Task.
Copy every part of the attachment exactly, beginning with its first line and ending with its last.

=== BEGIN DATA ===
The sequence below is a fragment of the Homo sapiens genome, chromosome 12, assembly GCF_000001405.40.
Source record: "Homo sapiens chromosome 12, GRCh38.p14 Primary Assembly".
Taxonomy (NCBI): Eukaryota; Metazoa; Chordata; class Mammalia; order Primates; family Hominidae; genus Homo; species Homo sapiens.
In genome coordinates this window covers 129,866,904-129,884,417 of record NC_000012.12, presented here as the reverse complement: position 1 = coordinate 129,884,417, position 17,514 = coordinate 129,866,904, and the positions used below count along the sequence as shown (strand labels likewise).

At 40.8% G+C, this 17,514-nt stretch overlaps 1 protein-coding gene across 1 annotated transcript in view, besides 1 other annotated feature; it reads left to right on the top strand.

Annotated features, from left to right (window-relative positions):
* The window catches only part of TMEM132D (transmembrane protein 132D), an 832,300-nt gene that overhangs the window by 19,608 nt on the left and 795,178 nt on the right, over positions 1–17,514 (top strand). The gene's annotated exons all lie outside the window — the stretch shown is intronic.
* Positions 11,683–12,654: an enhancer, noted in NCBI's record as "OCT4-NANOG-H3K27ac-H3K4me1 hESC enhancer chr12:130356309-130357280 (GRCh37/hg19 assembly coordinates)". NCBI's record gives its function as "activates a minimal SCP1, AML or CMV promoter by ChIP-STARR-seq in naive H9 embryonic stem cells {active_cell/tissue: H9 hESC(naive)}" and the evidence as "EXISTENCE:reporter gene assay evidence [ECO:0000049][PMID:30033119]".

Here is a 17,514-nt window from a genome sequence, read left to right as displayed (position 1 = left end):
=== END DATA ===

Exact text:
The sequence below is a fragment of the Homo sapiens genome, chromosome 12, assembly GCF_000001405.40.
Source record: "Homo sapiens chromosome 12, GRCh38.p14 Primary Assembly".
Taxonomy (NCBI): Eukaryota; Metazoa; Chordata; class Mammalia; order Primates; family Hominidae; genus Homo; species Homo sapiens.
In genome coordinates this window covers 129,866,904-129,884,417 of record NC_000012.12, presented here as the reverse complement: position 1 = coordinate 129,884,417, position 17,514 = coordinate 129,866,904, and the positions used below count along the sequence as shown (strand labels likewise).

At 40.8% G+C, this 17,514-nt stretch overlaps 1 protein-coding gene across 1 annotated transcript in view, besides 1 other annotated feature; it reads left to right on the top strand.

Annotated features, from left to right (window-relative positions):
* The window catches only part of TMEM132D (transmembrane protein 132D), an 832,300-nt gene that overhangs the window by 19,608 nt on the left and 795,178 nt on the right, over positions 1–17,514 (top strand). The gene's annotated exons all lie outside the window — the stretch shown is intronic.
* Positions 11,683–12,654: an enhancer, noted in NCBI's record as "OCT4-NANOG-H3K27ac-H3K4me1 hESC enhancer chr12:130356309-130357280 (GRCh37/hg19 assembly coordinates)". NCBI's record gives its function as "activates a minimal SCP1, AML or CMV promoter by ChIP-STARR-seq in naive H9 embryonic stem cells {active_cell/tissue: H9 hESC(naive)}" and the evidence as "EXISTENCE:reporter gene assay evidence [ECO:0000049][PMID:30033119]".

Here is a 17,514-nt window from a genome sequence, read left to right as displayed (position 1 = left end):